Black People : "Winning the Race" by John McWhorter

Discussion in 'Black People Open Forum' started by Fine1952, Mar 31, 2006.

  1. Fine1952

    Fine1952 Happy Winter Solstice MEMBER

    United States
    Sep 27, 2005
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    GOTHAM BOOKS, 2006

    John McWhorter's new book, Winning the Race: Beyond the Crisis in Black America (Gotham Books, January 2006) was a finalist for the 37th NAACP Image Awards for Outstanding Literary Work in Non-fiction.

    Four decades after the great victories of the Civil Rights movement secured equal rights for African Americans, black America is in crisis. Indeed, by most measurable standards, conditions for many blacks have grown worse since 1965: Desperate poverty cripples communities nationwide, incarceration rates have reached record highs, teenage pregnancy and out-of-wedlock births are rampant, and educational failures are stifling achievement among the next generation. For years, prominent sociologists and pundits have blamed these problems on forces outside the black community, from lingering racism, to the explosion of the inner-city drug trade, to the erosion of the urban industrial base and the migration of middle-class blacks to the suburbs. But now, in an important and broad-ranging re-envisioning of the post-Civil Rights black American experience, acclaimed author John McWhorter tears down these theories to expose the true roots of today's crisis, and to show a new way forward.

    In Winning the Race, McWhorter argues that black America's current problems began with an unintended byproduct of the Civil Rights revolution, a crippling mindset of "therapeutic alienation." This wary stance toward mainstream American culture, although it is a legacy of racism in the past, continues to hold blacks back, and McWhorter traces all the poisonous effects of this defeatist attitude. In an in-depth case study of the Indianapolis inner city, he analyzes how a vibrant black neighborhood declined into slums, despite ample work opportunities in an American urban center where manufacturing jobs were plentiful. McWhorter takes a hard look at the legacy of the Great Society social assistance programs, lamenting their teaching people to live permanently on welfare, as well as educational failures, too often occurring because of an intellectual climate in which a successful black person must be faced with charges of "acting white." He attacks the sorry state of black popular culture, where indignation for its own sake has been enshrined in everything from the halls of academia to the deleterious policy decisions of community leaders to the disaffected lyrics of hip-hop, particularly rap's glorification of irresponsibility and violence as "protest." In a stirring conclusion, McWhorter puts forth a new vision of black political and intellectual leadership, arguing that both blacks and whites must abolish the culture of victimhood, as this alone can improve the future of black America, and outlines steps that can be taken to ensure hope for the future.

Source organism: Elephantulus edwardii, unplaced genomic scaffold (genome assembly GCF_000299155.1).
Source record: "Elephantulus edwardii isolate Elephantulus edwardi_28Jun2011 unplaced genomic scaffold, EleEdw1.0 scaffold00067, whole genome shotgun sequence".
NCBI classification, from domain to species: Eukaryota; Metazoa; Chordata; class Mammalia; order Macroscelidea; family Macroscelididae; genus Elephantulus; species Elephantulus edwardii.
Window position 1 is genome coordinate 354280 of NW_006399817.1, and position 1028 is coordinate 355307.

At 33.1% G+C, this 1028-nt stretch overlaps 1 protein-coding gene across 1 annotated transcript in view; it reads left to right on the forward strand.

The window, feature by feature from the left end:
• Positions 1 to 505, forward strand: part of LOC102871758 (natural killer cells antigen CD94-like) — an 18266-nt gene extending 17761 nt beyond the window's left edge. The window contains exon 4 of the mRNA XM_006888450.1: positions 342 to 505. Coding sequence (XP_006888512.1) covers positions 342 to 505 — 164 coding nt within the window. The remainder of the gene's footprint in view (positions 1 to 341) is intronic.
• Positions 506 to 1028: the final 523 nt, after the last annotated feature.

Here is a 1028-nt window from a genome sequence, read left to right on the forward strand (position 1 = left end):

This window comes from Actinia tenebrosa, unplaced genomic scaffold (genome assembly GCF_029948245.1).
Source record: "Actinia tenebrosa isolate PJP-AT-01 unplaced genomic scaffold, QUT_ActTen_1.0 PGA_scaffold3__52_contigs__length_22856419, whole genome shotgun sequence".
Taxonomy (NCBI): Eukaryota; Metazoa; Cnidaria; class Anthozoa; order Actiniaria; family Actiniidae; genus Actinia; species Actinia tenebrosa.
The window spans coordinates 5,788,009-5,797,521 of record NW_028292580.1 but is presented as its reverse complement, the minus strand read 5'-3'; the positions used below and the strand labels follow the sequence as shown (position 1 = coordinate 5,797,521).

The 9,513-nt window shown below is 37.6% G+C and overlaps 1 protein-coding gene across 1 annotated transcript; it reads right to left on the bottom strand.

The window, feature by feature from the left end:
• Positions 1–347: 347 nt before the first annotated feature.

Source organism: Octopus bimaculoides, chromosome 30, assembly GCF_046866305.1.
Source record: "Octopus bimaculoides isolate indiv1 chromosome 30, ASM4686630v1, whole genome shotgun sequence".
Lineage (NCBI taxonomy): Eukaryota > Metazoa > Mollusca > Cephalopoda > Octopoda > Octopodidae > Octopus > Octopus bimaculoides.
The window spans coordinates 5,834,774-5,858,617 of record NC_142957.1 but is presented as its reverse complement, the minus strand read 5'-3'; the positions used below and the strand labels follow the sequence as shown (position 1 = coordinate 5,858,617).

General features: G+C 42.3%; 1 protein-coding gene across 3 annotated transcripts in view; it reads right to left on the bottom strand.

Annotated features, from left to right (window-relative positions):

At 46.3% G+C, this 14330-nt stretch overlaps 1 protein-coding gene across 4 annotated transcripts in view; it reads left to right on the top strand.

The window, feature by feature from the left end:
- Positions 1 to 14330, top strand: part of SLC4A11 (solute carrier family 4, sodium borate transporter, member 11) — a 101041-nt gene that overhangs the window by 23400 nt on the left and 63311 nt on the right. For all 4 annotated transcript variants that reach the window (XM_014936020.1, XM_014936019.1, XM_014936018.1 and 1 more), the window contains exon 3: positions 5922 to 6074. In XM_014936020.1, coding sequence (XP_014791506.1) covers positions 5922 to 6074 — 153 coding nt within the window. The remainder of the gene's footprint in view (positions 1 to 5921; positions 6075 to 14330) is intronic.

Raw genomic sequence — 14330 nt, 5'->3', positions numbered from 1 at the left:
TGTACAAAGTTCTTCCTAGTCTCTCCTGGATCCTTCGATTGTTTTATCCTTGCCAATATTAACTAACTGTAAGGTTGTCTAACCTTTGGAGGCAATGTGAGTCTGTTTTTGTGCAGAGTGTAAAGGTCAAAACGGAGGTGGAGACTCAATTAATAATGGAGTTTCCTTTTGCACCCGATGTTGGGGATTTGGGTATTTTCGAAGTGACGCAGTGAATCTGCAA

Powerful and provocative, Winning the Race combines detailed research with precise argumentation to present a compelling new vision for black America.

    John McWhorter is the author of ten books, including the New York Times bestseller Losing the Race: Self-Sabotage in Black America, the national bestseller The Power of Babel: A Natural History of Language and most recently Doing Our Own Thing: The Degradation of Language and Music and Why We Should, Like, Care. A senior fellow at the Manhattan Institute, he holds a Ph.D. in Linguistics from Stanford University and is a frequent media commentator on race, language, and culture. He lives in New York City.
    Winning the Race | Manhattan Institute

    ©Very Fine/1952 -- 2006
    "Give advice; if people don't listen, let adversity teach them." -- Ethiopian Proverb

  2. brother Malik

    brother Malik Well-Known Member MEMBER

    Jun 2, 2005